Thursday, 6 October, 2022
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China sends fighters for Pakistan Day parade, days after thwarting Masood Azhar terror tag

China had last week placed a technical hold on a proposal moved by France, the US, and the UK at the UN Security Council for sanctions against Masood Azhar.

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New Delhi: Chinese fighters have reached Islamabad to take part in the Pakistan Day parade, days after Beijing put a technical hold on the fourth proposal seeking a global terrorist tag for Masood Azhar, the chief of the Pakistan-based Jaish-e-Mohammed (JeM).

Pakistan observes its national day on 23 March, to mark the 1940 signing of the Pakistan Resolution, seeking a separate homeland for Muslims, by the All India Muslim League at Lahore’s Minto Park.

The parade this year will feature flypasts by Turkish F-16s and Chinese J-10 aircraft, besides paratroop contingents from the Azerbaijan, Bahrain, Saudi Arabia and Sri Lanka armed forces.

The J-10 fighter jets of the People’s Liberation Army Air Force’s Bayi Aerobatic Team arrived in Pakistan Saturday, at a time when tensions between Islamabad and New Delhi are at a new high in the wake of the 14 February Pulwama strike, which was claimed by the JeM.

The arrival of the Chinese fighters, even if to perform aerobatic stunts at an annual event, at this point is seen as a display of the growing military ties between the two countries.

Former national security adviser Shivshankar Menon noted as much in a tweet.

Hu Zhiyong, a research fellow at the Shanghai Academy of Social Sciences’ Institute of International Relations, told China’s Global Times Sunday that Beijing sending fighter jets to celebrate Pakistan Day is symbolic of the bilateral friendship, noting that Pakistan is an all-weather friend of China.

This is, however, not the first time the Bayi Aerobatic Team has performed in Pakistan.

On 19 November 2017, the team staged a performance with J-10 fighter jets in Quetta, the capital city of Pakistan’s Balochistan province, where the Pakistan army is carrying out a military operation against secessionists.

Also read:India says talking to China, have given ‘more than enough’ evidence on Masood Azhar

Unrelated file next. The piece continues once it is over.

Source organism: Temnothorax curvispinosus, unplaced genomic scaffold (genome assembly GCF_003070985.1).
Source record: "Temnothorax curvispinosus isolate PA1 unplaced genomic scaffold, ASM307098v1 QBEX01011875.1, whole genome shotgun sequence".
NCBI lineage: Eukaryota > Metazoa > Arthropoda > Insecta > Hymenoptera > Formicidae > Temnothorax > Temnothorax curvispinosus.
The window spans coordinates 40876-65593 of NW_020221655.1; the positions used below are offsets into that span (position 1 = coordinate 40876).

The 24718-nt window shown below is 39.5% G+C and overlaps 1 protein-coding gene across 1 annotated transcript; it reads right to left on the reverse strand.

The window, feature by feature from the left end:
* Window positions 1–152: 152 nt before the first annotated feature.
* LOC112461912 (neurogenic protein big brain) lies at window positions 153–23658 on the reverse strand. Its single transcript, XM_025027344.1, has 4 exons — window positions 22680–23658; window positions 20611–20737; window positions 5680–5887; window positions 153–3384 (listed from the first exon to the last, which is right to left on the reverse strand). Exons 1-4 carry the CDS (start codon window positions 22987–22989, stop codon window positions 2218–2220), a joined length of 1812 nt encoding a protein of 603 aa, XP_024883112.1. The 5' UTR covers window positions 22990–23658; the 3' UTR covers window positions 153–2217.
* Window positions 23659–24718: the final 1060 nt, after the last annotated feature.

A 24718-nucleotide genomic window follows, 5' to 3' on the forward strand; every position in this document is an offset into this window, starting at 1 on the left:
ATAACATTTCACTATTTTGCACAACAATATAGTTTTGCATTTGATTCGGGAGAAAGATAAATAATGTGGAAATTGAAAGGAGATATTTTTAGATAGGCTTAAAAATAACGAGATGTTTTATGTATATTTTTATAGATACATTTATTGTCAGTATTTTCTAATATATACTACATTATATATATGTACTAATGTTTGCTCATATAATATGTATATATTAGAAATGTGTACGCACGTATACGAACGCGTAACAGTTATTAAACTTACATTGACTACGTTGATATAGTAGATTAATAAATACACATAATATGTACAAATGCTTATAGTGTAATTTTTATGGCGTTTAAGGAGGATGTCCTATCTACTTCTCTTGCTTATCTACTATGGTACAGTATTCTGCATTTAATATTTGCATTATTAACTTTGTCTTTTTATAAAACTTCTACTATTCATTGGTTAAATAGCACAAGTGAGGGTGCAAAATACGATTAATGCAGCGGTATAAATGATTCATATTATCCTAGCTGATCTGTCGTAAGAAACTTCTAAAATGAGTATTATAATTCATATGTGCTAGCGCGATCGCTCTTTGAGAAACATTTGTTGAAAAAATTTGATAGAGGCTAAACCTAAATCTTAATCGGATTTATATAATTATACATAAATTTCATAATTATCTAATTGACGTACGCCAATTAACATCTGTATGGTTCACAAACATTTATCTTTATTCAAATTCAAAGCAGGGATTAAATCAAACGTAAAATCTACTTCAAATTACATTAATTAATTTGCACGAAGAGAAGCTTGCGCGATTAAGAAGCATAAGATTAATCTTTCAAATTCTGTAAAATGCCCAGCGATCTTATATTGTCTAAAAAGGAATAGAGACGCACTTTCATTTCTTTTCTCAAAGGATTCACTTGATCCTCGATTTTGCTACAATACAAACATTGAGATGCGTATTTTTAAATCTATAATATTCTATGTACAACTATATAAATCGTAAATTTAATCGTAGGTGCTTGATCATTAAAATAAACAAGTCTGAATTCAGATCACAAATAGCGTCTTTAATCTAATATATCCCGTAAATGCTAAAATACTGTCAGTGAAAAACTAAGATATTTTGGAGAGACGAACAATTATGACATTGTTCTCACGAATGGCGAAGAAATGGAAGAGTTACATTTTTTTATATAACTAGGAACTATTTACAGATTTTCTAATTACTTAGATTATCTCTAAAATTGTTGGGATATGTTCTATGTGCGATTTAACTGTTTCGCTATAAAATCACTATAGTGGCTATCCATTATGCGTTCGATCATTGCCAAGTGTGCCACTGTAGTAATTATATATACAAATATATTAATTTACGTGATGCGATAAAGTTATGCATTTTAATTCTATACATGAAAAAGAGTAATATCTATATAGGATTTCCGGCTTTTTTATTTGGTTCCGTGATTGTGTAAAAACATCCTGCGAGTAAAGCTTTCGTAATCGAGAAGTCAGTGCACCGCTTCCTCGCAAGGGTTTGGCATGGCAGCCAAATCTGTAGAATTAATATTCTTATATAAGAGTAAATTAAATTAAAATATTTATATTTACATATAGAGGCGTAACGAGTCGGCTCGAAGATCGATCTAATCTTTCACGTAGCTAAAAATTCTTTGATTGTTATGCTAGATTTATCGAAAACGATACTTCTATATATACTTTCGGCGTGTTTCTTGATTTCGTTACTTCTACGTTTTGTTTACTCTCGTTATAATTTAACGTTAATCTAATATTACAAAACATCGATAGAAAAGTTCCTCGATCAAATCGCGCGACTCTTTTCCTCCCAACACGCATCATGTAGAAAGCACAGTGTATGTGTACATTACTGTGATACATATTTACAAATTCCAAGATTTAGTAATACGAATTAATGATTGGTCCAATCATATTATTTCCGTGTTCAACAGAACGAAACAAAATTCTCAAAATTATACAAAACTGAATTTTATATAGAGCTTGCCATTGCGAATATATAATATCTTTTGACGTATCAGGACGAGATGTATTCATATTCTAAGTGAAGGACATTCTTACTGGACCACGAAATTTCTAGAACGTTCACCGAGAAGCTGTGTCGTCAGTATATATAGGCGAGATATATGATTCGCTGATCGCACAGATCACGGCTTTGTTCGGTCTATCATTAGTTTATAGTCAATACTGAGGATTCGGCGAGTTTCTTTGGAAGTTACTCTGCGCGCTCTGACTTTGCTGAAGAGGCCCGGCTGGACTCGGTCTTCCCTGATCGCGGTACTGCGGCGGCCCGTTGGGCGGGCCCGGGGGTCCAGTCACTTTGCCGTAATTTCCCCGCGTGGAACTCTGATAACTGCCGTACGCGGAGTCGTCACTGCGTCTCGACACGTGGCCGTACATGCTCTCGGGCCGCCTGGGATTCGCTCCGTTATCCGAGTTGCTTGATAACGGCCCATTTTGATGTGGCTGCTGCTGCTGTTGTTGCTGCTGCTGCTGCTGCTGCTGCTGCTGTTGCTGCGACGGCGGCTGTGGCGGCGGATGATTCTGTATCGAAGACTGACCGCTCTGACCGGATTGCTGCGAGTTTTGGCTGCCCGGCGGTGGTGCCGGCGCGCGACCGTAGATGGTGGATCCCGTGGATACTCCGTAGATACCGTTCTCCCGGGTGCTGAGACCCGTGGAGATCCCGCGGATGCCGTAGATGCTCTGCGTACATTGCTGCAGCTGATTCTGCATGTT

Strengthening ties

Over the years, China has invested billions of dollars in Pakistan, including on the showpiece China-Pakistan Economic Corridor, a part of Beijing’s ambitious Belt & Road Initiative. China has also replaced the US as the prime defence equipment supplier to Pakistan.

In addition to the J-10, analysts expect more Chinese elements at the Pakistan Day parade as the country operates a variety of Chinese weapons.

Close to war

India and Pakistan seemed to be on the verge of war last month as tensions soared after the Indian Air Force (IAF) attacked JeM camps in Pakistan Khyber-Pakhtunkhwa on 26 February.

The next day, the Pakistan Air Force (PAF) breached the Line of Control to launch a failed strike on Indian military installations. A dogfight ensued when the Pakistan jets were intercepted by IAF fighters, and both countries lost a plane each — India, a MiG-21 Bison, and Pakistan, an F-16.

While the Indian pilot, who ejected and fell into Pakistan-occupied Kashmir (PoK), was captured and later returned by Pakistan, nothing is known of the F-16 pilot.

Despite India presenting evidence to claim that Pakistan had deployed a US-manufactured F-16 in the strike, the latter has claimed it used a JF-17, which is built in Pakistan with Chinese collaboration.

Also read: India will be patient with China to get Masood Azhar designated a terrorist, say sources

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  1. Silence or chest thumping? What can be expected from Modi and cohorts who were gloating and humiliating Pakistan after Balkot even after gesture in releasing the captured pilot.

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